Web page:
It is so cold out! I hibernate when the winter sets in to this extreme.
My thoughts turn to soup and baking. Not bundling up for the trek to the grocery store for any exotic ingredients . Searched the cupboards and found onions. Some leftover white wine......French Onion Soup.
My favourite recipe for onion soup comes from Great Good Food cookbook by Julie Rosso. So easy.
2 cups sliced onions ( spanish I used regular white
2 cups white wine
1 TB butter
In a preheated 425 oven ,combine first 3 ingredients in pyrex dish ake until most of the liquid is evaporated, stir once or twice.
In medium saucepan pour 4 cups beef broth add cooked onion mixture simmer for 1/2 hour. In oven proof bowls ladle soup top with dry bread round top with mixture of parmesan cheese, cheddar cheese and swiss cheese... Broil.
To go with this yummo soup, fresh baked bread.
There is no better fragrance in the house than bread baking in the oven . This recipe is from Martha Stewart called Shaker bread.Makes one 9-by-5-inch loaf
1 envelope active dry yeast
2 tablespoons warm water (110 degrees)
1 tablespoon sugar
1 cup warm milk (110 degrees)
3 tablespoons butter, softened, plus more for bowl and pan
1 1/4 teaspoons salt
3 1/2 cups all-purpose flour, plus more for work surface
Sprinkle yeast over warm water in the bowl of an electric mixer fitted with the paddle attachment. Add sugar, and stir until dissolved. Let stand until foamy, about 5 minutes.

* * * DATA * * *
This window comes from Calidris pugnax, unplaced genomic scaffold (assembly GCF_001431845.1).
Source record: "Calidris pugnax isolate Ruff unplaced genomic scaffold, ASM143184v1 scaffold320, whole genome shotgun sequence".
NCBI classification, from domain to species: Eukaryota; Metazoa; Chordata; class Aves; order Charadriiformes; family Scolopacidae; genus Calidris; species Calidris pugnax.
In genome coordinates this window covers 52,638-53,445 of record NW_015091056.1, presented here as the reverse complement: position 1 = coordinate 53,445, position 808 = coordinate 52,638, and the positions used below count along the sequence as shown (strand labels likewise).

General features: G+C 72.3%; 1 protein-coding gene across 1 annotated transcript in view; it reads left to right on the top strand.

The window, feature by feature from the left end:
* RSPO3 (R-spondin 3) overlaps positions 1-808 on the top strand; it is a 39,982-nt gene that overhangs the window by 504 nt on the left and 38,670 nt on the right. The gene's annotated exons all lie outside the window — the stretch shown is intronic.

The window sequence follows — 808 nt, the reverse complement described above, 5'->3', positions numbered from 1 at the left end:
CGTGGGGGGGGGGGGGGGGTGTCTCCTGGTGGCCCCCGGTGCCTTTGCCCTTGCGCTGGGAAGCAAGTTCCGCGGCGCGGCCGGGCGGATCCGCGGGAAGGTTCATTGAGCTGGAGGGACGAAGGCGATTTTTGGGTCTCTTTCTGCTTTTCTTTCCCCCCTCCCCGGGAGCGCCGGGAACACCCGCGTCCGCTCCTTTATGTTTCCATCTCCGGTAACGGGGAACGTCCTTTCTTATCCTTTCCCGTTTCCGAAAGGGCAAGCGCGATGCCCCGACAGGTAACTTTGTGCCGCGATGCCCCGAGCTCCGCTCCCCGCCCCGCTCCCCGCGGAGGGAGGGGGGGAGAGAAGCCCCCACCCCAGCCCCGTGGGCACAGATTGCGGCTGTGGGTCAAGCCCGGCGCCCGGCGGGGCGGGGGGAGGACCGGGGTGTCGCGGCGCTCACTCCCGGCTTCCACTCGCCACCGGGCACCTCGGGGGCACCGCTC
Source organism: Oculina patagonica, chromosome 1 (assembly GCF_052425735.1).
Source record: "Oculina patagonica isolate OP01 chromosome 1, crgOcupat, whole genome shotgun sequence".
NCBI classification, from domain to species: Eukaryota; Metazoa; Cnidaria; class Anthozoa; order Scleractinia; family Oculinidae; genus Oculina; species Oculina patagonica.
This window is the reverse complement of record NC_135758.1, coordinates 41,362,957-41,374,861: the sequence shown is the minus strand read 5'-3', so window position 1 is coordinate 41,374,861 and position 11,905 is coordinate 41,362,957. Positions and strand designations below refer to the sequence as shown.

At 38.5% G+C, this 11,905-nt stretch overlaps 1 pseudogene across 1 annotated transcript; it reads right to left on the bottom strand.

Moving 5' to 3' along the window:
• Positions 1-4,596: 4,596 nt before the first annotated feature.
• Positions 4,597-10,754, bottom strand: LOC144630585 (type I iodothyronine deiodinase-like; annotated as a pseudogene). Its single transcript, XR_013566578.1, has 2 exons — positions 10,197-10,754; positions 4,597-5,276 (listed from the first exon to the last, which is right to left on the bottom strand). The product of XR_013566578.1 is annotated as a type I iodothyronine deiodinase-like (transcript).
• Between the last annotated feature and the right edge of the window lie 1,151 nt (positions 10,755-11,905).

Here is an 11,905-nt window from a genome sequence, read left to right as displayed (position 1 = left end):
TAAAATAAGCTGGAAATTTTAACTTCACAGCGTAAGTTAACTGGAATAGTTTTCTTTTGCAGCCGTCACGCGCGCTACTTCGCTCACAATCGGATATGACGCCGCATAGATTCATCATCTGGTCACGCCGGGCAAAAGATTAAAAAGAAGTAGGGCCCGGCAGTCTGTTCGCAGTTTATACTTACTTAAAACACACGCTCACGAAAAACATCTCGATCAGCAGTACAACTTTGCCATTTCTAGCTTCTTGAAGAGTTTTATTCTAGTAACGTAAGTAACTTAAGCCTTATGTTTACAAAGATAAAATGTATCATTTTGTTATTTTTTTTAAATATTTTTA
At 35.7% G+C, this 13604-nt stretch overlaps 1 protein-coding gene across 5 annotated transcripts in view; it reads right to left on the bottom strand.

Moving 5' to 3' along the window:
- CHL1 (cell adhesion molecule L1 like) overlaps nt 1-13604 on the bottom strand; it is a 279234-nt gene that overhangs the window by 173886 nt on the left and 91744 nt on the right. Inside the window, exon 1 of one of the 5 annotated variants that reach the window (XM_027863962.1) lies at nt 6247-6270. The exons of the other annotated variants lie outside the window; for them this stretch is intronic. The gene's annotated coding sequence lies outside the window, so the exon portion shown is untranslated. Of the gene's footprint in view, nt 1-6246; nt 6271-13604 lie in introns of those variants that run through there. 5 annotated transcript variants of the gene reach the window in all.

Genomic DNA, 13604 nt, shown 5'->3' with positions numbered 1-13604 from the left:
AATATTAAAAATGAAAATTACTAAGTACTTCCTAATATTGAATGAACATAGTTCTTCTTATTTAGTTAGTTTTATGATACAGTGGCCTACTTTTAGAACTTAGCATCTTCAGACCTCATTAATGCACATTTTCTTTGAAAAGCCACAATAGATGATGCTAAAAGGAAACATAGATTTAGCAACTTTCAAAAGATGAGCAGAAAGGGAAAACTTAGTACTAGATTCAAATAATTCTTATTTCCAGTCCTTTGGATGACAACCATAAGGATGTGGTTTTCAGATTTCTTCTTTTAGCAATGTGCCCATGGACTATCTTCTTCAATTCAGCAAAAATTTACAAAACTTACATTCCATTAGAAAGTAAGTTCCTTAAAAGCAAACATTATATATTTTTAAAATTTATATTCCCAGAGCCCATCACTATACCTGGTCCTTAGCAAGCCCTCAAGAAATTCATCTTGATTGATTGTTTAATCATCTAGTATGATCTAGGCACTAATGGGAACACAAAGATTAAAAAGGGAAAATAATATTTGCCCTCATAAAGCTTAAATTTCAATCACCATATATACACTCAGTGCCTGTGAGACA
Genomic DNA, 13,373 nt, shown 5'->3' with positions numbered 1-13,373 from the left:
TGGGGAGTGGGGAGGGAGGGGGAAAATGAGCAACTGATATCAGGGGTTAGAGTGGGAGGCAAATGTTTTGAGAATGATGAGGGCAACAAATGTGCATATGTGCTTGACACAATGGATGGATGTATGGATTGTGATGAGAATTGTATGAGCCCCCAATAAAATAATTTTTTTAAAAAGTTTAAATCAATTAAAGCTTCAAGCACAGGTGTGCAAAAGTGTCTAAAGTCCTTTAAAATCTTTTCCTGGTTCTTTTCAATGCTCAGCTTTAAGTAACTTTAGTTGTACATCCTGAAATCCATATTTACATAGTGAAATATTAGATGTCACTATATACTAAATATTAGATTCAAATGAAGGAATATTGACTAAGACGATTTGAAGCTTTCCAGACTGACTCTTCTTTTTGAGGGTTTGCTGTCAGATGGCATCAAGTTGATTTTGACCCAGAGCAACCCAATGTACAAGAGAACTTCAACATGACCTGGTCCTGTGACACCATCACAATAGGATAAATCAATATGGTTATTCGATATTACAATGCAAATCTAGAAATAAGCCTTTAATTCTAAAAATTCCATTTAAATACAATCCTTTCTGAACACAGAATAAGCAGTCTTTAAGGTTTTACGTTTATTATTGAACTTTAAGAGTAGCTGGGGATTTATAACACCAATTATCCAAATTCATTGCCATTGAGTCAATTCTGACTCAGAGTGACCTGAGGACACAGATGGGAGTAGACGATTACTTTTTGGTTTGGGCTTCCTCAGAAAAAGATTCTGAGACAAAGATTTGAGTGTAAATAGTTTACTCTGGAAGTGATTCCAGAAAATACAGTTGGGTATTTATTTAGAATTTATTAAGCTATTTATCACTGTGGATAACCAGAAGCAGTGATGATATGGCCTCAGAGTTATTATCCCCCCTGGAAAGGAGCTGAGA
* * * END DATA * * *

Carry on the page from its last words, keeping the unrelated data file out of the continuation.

With mixer on low speed, gradually add milk, butter, and salt to the yeast mixture. Mix in flour, about 1 cup at a time, and mix on medium speed until combined. Turn out dough onto a lightly floured surface, and knead until soft and smooth, about 5 minutes.
Place dough in a large, buttered bowl, and cover loosely with plastic wrap. Let rise in a warm, draft-free place until doubled in bulk, 1 to 1 1/2 hours.
Preheat oven to 350. Butter a 9-by-5-inch loaf pan; set aside. Turn out dough onto a lightly floured work surface, and knead until smooth. Shape dough into a 9-inch-long log. Place in prepared loaf pan, and let rise in a warm, draft-free place until dough has doubled in bulk, 30 to 45 minutes.
Bake until top is golden brown and bread is cooked through, about 50 minutes.
Slathered in butter goes so well with steaming hot soup. Perfect winter fare.